But Ratmansky’s Serenade after Plato’s Symposium, with a strong score by Leonard Bernstein, made an even greater impression than it did when it premiered last year. This is major Ratmansky—a thrilling occasion for seven ABT guys, wonderful together and wonderful on their own with the solo opportunities the choreographer gives each of them. In the first cast, first among equals was Herman Cornejo with his blistering attack and irresistible charm. He had the audience reeling with pleasure. Daniil Simkin, in a beautifully judged role for him; stalwart Blaine Hoven; Whiteside and Royal again; appealing Gabe Stone Shayer; strapping Hammoudi (replacing Lendorf)—all were remarkable, clearly inspired. And the second cast was superb, too—less starry, but that lets us watch the ballet differently, more objectively. Both Teuscher and Hee Seo, as the mysterious muse who drops in at the end of the ballet, were very beautiful—well, they are very beautiful. People like to say that Ratmansky has done his best work for City Ballet, but Serenade refutes that notion.
Why management chose to bring back Christopher Wheeldon’s Thirteen Diversions from half a dozen years ago is a puzzlement—maybe because it’s already been paid for? It’s standard Wheeldon, very busy, sometimes clever, and not very good. Yet again it demonstrates how much stronger he is with small groups than with large ones. And yet again it demonstrates how he depends on over-dramatic lighting to substitute for truly dramatic choreography. I knew I had seen it before, and reviewed it, but watching it this time round I didn’t recall a single moment. There was nothing to remember.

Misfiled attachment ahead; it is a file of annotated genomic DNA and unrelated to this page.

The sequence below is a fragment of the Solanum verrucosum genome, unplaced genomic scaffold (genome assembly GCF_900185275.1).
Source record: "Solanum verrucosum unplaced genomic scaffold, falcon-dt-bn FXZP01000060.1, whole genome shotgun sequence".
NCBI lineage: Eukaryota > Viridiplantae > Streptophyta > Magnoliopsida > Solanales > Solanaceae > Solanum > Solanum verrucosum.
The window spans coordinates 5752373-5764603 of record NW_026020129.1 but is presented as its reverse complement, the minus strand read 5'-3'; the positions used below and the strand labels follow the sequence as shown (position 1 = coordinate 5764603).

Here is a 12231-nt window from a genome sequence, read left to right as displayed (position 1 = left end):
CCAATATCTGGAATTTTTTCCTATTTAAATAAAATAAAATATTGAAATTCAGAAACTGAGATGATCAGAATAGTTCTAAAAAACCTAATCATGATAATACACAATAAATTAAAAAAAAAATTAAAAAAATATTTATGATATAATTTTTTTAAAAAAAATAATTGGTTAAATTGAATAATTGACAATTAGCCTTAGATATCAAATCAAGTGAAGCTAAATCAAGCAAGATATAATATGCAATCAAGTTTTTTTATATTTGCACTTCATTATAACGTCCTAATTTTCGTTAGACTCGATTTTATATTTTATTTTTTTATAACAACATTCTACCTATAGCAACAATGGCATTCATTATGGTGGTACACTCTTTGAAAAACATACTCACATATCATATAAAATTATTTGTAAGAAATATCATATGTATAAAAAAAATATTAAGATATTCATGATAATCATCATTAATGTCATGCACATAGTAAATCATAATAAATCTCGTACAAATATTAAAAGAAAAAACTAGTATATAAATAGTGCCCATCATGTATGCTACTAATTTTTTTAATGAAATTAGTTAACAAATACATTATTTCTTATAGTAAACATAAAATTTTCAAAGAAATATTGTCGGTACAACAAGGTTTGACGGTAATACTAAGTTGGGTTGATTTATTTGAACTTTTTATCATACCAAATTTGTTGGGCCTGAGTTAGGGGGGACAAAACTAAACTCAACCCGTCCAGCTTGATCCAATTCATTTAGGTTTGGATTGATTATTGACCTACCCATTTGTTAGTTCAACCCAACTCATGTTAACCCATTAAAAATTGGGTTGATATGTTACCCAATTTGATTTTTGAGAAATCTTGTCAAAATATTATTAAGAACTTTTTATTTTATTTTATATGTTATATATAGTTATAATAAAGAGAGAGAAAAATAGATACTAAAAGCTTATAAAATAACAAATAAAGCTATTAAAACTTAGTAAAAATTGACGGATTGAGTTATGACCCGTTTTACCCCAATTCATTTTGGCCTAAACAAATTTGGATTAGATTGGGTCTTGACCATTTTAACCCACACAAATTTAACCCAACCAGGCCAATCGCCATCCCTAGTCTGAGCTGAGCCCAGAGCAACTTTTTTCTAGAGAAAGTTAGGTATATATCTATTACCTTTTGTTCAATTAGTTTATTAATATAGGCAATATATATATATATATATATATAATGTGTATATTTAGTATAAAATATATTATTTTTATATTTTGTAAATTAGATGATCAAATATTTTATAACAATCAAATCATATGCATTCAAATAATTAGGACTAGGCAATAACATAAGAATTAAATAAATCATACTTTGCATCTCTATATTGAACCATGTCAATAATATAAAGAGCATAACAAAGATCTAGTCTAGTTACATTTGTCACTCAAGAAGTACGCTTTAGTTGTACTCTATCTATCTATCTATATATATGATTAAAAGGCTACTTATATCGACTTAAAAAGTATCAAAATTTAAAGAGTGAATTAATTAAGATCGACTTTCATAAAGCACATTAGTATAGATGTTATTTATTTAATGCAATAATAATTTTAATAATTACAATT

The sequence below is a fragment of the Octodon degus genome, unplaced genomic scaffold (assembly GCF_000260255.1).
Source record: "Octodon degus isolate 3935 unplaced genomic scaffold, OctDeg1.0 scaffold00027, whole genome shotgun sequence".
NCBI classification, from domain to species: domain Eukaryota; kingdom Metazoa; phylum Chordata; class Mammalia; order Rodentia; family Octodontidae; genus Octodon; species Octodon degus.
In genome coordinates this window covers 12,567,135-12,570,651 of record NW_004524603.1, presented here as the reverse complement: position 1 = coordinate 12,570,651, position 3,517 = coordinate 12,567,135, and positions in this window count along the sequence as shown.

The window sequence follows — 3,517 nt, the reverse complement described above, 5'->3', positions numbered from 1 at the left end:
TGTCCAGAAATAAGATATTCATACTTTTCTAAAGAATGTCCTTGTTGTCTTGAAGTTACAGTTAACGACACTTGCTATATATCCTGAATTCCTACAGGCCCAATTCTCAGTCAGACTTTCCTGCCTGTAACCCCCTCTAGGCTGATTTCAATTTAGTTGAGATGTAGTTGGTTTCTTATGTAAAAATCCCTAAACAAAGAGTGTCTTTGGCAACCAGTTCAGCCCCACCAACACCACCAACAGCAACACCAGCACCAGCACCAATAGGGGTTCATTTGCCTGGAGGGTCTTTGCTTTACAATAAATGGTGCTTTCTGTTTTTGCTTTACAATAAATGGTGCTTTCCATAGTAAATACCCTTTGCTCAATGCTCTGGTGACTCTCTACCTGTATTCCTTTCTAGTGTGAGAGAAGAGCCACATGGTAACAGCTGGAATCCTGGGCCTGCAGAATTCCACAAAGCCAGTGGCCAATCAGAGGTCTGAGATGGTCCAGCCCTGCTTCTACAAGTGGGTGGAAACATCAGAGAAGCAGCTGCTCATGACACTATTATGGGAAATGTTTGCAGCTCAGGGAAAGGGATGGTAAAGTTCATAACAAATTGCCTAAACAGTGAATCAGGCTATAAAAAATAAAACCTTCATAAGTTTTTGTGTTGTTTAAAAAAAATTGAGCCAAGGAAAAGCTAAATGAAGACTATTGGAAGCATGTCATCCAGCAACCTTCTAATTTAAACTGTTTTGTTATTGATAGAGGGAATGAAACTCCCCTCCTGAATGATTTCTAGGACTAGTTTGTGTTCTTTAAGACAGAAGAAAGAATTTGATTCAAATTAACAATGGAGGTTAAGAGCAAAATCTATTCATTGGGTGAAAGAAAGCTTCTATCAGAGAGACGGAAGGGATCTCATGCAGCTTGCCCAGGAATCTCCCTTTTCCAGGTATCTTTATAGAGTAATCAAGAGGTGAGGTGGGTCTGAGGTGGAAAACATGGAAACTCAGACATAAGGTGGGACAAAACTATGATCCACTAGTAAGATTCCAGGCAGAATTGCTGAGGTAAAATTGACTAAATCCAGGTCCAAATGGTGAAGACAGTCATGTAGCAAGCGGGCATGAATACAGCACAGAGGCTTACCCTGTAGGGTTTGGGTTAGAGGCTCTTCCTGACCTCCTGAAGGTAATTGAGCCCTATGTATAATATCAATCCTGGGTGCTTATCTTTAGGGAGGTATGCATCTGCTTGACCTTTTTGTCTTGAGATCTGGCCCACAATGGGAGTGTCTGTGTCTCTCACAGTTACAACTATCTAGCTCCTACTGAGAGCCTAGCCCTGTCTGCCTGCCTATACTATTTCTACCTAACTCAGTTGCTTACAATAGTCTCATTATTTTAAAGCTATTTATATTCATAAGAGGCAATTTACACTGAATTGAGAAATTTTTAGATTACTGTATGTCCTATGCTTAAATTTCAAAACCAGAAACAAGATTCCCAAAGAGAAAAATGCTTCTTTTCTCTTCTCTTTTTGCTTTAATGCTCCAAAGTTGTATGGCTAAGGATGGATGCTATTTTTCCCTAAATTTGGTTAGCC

Of course Jerome Robbins’ Other Dances is a different story. It was created in 1976 for a gala benefitting the Lincoln Center Library of Performing Arts, and it was made on Baryshnikov and Makarova, the reigning royalty of ballet. Watch them today on YouTube, forty years later—one of the greatest pieces of dancing you’ll ever see. Relaxed, in total harmony with each other and the Chopin music, secure in their Russianness—they’re not just putting it on. How lucky we were back then to have dancing on this level constantly available to us in “the dance capital of the world.” At least we knew we were blessed.
There are no dancers on this level today, here or anywhere else. The two couples who performed Other Dances this season were perfectly fine. David Hallberg, returned to us from his dire injury, is edging back into the repertory, and he’s always a joy to watch. Those legs! That hair! That élan! Hee Seo is so gorgeous, so capable, that you can’t really believe her dancing is so essentially bland. The other partnership this season was Gillian Murphy and Cory Stearns. She’s utterly musical and commanding, and he was at his best. Together they made a happy impression. But after Misha and Natasha?
There’s nothing much to be said about the pièce d’occasion Jessica Lang made for opening night: a workmanlike classroom ballet called The Gift honoring and featuring the ABT school and studio company. It did the job competently and wasn’t way too long. As for the new Benjamin Millepied ballet, I Felt the Earth Move, having been disappointed by a dozen or so of his capable but empty pieces, I indulged myself by staying home.
Finally, it should be noted that the theme of the gala was diversity, illustrated by a charming film of kids in the school. ABT is practicing what it (and others) preach.